At a cookout this past weekend, a friend was telling me about an experience at her workplace. Her manager had brought her in to discuss some issues with the details of her work and she said it was hard to listen to it. It wasn’t because she didn’t want to know the information; she just didn’t want to be making mistakes. And since she had only been on the job for a few weeks, she felt it was premature for her manager to be making those judgments.
Yes, it is definitely difficult to accept information that you’d rather not hear. None of us want to do a bad job so when we learn about issues, it feels bad. Yet we need to be open to it. And it will only get worse if it’s not dealt with early.
One important thing about this particular conversation is that the manager had lots of questions instead of lecturing. The manager wanted to understand the process and the logic behind what this person had done and why. That gave them a basis of understanding for the big picture and the ultimate goal, allowing them to work together on solving the problem, constructively and respectfully.
I’m sure we can all think of a situation that felt easier to ignore, hoping it would go away, but it got worse instead. Right after I got Grace, I trimmed her nails successfully. She wasn’t thrilled with the experience, but it got done without too much trauma. The second time I got the clippers out of the drawer, it was a different story. She threw a tantrum, twisting and struggling, pulling her paws from me. And instead of holding firm (literally and figuratively), I acquiesced and stopped the process. Rather than deal with the situation with Grace in a calm, assertive way, I avoided the conflict and therefore allowed nail clipping to expand to this major ordeal – for her and for me – and we’re still dealing with it. Since that incident, I have never been able to get her to allow me to trim her nails. I’m so envious when my husband pulls squirming cats into his lap, lulling them into compliance for nail time. They don’t like it any more than Grace does, but they understand the expectations and abide by them. (And given that we’re now talking about cats, well, that’s quite an accomplishment!)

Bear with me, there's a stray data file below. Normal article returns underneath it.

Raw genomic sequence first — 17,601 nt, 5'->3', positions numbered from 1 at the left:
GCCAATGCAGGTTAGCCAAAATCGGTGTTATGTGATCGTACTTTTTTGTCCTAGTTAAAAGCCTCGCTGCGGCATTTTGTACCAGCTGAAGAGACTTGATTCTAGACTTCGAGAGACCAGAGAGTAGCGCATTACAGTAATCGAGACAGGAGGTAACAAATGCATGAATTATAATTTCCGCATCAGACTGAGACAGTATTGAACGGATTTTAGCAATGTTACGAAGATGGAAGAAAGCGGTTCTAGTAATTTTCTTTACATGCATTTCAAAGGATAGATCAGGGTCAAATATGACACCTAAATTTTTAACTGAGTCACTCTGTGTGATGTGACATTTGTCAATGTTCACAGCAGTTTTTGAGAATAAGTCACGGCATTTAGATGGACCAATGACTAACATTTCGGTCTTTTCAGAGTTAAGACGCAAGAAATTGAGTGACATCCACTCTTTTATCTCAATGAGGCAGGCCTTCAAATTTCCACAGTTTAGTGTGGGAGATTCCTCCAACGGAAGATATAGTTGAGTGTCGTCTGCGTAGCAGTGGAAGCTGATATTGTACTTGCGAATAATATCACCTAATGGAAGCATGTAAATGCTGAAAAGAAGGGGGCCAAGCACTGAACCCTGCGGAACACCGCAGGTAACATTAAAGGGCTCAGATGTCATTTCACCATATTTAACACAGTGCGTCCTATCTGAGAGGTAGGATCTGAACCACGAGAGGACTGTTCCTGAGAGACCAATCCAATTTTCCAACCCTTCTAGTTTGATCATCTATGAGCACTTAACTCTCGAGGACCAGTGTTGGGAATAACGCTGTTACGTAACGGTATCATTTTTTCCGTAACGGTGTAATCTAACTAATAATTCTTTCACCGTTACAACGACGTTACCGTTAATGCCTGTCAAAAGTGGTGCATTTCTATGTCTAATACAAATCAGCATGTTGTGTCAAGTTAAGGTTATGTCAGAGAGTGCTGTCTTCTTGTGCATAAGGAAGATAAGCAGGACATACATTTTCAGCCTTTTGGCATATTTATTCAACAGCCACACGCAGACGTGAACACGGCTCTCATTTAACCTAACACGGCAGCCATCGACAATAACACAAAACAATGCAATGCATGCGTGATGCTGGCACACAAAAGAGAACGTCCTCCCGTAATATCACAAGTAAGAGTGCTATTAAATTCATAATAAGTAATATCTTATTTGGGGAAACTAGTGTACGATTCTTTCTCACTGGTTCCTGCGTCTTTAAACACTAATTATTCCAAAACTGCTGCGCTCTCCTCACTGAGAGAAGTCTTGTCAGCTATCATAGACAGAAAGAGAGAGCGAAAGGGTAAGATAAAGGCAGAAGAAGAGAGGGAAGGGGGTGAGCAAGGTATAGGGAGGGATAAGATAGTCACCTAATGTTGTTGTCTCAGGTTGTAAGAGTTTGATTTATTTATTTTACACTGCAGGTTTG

I know if I had continued to address the issue with Grace that night, we would have worked it out, and I’d be saving myself an office visit to the vet every other month, where they hold and muzzle her for a relatively simple undertaking. It’s a reminder that even the most effortless situations can become onerous is you let them.
Working through problems early on will prevent minor issues from becoming major ones. Don’t get nailed like I did.
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